I saw a funny clip from the BBC over on the twitter:
It’s light-hearted, obviously, but it made me laugh cos I’m a Radiohead fan who could talk forever about how much I like them and I am also a Stewart Lee fan and could talk forever about how much I enjoy his stand-up.
Am I as blinkered as the stereotype they’re talking about in the video? Maybe not. I mean, Radiohead genuinely do interesting and different things with timbre and rhythm compared to other rock bands, and the way they’ve woven ideas from outside rock – bits of jazz, classical and EDM – is really creative. They’re progressive in a way a lot of ‘prog rock’ bands can barely comprehend let alone emulate.
But I also had a long period of not listening to their stuff, particularly around the Hail to the Thief era, and I can absolutely see why, for example, some people can’t get on with Yorke’s voice or find them a bit too miserable.
Anyway, this got me thinking about snobbery, particularly because the idea turned up in relation to sports the other day. I am not a sports fan. I find it confusing in general, and in the case of football actively unpleasant. Why? Because I associate it with a kind of masculinity that just is not me.
I was a kid in the 90s, which in the UK meant the height of ‘lad culture’. This meant football, Oasis and Loaded magazine. Loaded was a ‘lads mag’ that, according to it’s founder, was founded in part as a reaction against the feminising nature of dance music and rave culture (according to this podcast).
Yes, I know, can you imagine such a thing?
It was blokey, masculine, and as anyone who has ever heard Oasis can confirm, offensively incurious.
That wasn’t me. I was listening to Radiohead, and all the things that got put under ‘alternative’ which ranged from proper metal, to metal adjacent things like Placebo. Some of that is pretty masculine of course, but it was the kind of masculinity that was accepting of make-up on men, and singing about your feelings, and in the case of Radiohead of actually doing new things and thinking about the music.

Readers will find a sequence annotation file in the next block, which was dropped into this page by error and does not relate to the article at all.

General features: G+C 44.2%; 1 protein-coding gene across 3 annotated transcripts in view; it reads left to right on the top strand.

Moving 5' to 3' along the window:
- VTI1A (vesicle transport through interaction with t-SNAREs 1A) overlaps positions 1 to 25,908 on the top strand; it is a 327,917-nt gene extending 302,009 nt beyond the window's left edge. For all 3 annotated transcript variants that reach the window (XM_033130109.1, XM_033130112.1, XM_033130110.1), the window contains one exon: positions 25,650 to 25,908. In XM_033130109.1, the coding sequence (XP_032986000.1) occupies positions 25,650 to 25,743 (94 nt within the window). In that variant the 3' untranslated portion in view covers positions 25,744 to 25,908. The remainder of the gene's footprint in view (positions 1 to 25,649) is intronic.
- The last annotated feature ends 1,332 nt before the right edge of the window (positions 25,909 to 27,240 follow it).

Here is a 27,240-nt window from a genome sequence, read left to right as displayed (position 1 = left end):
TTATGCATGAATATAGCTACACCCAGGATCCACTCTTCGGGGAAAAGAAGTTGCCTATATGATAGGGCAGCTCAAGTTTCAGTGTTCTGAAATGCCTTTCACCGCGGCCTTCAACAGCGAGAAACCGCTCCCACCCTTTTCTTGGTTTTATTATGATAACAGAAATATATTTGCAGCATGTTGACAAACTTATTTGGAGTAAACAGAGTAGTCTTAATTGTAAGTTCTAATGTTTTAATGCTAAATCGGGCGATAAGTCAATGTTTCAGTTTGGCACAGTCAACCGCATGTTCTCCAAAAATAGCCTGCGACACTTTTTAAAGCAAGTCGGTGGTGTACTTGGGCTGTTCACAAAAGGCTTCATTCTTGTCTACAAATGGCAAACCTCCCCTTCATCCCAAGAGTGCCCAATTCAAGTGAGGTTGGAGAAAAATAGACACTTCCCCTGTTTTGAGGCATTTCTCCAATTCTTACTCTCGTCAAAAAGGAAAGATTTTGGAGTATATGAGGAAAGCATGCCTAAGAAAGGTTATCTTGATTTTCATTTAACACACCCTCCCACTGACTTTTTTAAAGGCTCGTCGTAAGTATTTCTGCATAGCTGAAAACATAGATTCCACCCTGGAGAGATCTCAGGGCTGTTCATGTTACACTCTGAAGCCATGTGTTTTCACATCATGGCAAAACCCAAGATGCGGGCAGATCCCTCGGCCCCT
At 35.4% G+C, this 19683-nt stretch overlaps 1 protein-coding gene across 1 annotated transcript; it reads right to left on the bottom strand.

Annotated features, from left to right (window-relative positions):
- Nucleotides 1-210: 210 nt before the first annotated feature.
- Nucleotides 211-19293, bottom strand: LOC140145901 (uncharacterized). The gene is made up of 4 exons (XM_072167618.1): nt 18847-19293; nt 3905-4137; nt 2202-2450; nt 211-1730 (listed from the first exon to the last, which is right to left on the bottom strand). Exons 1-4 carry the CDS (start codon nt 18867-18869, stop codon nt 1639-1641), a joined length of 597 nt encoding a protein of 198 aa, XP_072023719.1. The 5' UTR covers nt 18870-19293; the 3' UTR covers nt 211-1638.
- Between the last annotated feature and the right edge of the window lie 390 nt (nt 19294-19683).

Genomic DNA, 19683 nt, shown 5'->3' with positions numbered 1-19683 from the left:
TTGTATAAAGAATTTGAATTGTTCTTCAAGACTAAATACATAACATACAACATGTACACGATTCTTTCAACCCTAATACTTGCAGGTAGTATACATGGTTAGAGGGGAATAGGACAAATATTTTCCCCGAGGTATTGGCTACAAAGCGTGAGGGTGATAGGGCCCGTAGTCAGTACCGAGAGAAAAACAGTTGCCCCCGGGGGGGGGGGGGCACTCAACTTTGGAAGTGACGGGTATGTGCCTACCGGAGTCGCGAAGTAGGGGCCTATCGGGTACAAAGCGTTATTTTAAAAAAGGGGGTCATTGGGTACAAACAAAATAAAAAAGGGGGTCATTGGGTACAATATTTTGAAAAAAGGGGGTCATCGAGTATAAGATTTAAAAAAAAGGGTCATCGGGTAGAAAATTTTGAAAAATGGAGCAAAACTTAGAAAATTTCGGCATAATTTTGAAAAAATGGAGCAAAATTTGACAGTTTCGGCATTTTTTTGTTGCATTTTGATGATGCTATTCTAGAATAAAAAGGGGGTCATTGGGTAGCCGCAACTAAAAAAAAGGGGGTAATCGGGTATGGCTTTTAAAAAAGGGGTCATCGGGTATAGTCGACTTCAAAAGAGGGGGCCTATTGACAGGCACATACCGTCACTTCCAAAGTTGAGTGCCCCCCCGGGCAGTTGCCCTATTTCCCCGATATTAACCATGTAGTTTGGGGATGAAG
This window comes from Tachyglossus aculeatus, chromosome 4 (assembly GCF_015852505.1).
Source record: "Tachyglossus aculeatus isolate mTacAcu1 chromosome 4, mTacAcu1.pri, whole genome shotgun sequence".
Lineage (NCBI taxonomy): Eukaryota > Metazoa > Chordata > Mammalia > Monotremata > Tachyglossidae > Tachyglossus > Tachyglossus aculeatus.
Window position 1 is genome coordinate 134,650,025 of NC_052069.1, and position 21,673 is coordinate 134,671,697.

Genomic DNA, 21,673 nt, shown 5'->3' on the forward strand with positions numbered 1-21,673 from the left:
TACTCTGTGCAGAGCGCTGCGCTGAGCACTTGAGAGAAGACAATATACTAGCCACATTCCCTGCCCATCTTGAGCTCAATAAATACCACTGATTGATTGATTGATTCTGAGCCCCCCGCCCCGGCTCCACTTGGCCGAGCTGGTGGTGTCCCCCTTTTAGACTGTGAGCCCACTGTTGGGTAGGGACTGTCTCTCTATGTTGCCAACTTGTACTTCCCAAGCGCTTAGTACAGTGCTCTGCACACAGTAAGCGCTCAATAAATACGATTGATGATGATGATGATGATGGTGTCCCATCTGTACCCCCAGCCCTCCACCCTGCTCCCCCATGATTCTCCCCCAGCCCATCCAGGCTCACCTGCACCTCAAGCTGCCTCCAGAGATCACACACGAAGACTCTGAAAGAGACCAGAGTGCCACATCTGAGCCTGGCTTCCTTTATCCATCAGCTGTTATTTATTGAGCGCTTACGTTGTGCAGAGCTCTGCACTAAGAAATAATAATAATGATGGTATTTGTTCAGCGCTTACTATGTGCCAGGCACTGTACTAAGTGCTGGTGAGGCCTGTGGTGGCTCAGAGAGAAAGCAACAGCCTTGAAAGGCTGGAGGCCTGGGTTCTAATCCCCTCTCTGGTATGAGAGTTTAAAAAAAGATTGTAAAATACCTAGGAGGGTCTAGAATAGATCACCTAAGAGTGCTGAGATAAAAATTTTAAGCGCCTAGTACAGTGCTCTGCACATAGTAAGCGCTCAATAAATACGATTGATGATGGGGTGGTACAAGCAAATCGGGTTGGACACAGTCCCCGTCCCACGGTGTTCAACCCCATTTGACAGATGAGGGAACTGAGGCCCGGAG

Liking football went hand in hand with listening to Oasis, reading Loaded and wearing your football shirt with the collar up for reasons that were never clear to me.
So, when I amused myself be pretending to not understand what football is it was really interesting when a friend or two objected. I got the impression that to some people, football is not ‘established, high culture’. They seemed to think football was still the solely working class pursuit it once was.
And it ain’t. It is a working class thing, but it isn’t just that any longer. Football is all encompassing, established culture. Not liking football doesn’t make you a snob, it makes you the underdog. It makes you unusual.
Whereas, yeah, declaring Radiohead the best thing ever, and not really listening to anything else is definitely snobbery.
Is there a point to this rambling blog post? Erm… ‘snobbery’ implies looking down on something. Hard to do that when that something is being put on a pedestal by almost everybody.
Also, Radiohead is quite good, but not the be all. And football’s rubbish.